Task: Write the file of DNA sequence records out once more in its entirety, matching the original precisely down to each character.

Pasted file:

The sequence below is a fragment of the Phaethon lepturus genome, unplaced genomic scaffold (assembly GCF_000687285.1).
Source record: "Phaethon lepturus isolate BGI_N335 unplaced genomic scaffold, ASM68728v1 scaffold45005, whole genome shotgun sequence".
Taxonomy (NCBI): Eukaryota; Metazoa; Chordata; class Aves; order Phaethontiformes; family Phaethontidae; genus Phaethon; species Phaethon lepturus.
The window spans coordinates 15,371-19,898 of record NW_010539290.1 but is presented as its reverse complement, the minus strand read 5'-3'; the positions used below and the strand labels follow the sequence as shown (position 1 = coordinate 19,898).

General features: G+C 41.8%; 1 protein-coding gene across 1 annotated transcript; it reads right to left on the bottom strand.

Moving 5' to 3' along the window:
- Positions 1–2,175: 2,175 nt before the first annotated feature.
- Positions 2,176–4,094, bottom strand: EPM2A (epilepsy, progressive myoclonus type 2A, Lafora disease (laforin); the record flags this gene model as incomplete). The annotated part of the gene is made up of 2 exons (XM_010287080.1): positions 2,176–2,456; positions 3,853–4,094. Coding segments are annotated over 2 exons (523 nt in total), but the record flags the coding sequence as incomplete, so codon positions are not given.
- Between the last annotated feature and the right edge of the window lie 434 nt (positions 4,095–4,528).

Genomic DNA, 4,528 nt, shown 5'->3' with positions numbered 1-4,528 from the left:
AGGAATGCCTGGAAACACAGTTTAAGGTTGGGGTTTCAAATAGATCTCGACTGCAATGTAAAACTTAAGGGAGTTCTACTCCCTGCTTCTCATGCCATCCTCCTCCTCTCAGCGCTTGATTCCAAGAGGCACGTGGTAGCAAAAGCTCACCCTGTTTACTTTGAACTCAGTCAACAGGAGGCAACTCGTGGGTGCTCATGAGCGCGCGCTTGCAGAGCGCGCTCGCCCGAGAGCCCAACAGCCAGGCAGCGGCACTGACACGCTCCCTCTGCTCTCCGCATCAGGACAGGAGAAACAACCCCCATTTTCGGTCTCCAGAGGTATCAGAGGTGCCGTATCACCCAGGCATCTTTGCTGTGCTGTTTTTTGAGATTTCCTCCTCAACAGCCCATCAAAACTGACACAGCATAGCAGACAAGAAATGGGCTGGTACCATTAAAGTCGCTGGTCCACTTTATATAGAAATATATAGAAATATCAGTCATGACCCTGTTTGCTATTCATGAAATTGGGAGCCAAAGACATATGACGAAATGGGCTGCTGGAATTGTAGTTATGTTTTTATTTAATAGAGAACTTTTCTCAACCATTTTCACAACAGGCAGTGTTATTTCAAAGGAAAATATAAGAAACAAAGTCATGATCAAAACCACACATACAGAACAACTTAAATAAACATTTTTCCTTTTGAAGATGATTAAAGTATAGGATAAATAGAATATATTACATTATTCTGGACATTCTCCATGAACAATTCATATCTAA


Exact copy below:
The sequence below is a fragment of the Phaethon lepturus genome, unplaced genomic scaffold (assembly GCF_000687285.1).
Source record: "Phaethon lepturus isolate BGI_N335 unplaced genomic scaffold, ASM68728v1 scaffold45005, whole genome shotgun sequence".
Taxonomy (NCBI): Eukaryota; Metazoa; Chordata; class Aves; order Phaethontiformes; family Phaethontidae; genus Phaethon; species Phaethon lepturus.
The window spans coordinates 15,371-19,898 of record NW_010539290.1 but is presented as its reverse complement, the minus strand read 5'-3'; the positions used below and the strand labels follow the sequence as shown (position 1 = coordinate 19,898).

General features: G+C 41.8%; 1 protein-coding gene across 1 annotated transcript; it reads right to left on the bottom strand.

Moving 5' to 3' along the window:
- Positions 1–2,175: 2,175 nt before the first annotated feature.
- Positions 2,176–4,094, bottom strand: EPM2A (epilepsy, progressive myoclonus type 2A, Lafora disease (laforin); the record flags this gene model as incomplete). The annotated part of the gene is made up of 2 exons (XM_010287080.1): positions 2,176–2,456; positions 3,853–4,094. Coding segments are annotated over 2 exons (523 nt in total), but the record flags the coding sequence as incomplete, so codon positions are not given.
- Between the last annotated feature and the right edge of the window lie 434 nt (positions 4,095–4,528).

Genomic DNA, 4,528 nt, shown 5'->3' with positions numbered 1-4,528 from the left:
AGGAATGCCTGGAAACACAGTTTAAGGTTGGGGTTTCAAATAGATCTCGACTGCAATGTAAAACTTAAGGGAGTTCTACTCCCTGCTTCTCATGCCATCCTCCTCCTCTCAGCGCTTGATTCCAAGAGGCACGTGGTAGCAAAAGCTCACCCTGTTTACTTTGAACTCAGTCAACAGGAGGCAACTCGTGGGTGCTCATGAGCGCGCGCTTGCAGAGCGCGCTCGCCCGAGAGCCCAACAGCCAGGCAGCGGCACTGACACGCTCCCTCTGCTCTCCGCATCAGGACAGGAGAAACAACCCCCATTTTCGGTCTCCAGAGGTATCAGAGGTGCCGTATCACCCAGGCATCTTTGCTGTGCTGTTTTTTGAGATTTCCTCCTCAACAGCCCATCAAAACTGACACAGCATAGCAGACAAGAAATGGGCTGGTACCATTAAAGTCGCTGGTCCACTTTATATAGAAATATATAGAAATATCAGTCATGACCCTGTTTGCTATTCATGAAATTGGGAGCCAAAGACATATGACGAAATGGGCTGCTGGAATTGTAGTTATGTTTTTATTTAATAGAGAACTTTTCTCAACCATTTTCACAACAGGCAGTGTTATTTCAAAGGAAAATATAAGAAACAAAGTCATGATCAAAACCACACATACAGAACAACTTAAATAAACATTTTTCCTTTTGAAGATGATTAAAGTATAGGATAAATAGAATATATTACATTATTCTGGACATTCTCCATGAACAATTCATATCTAA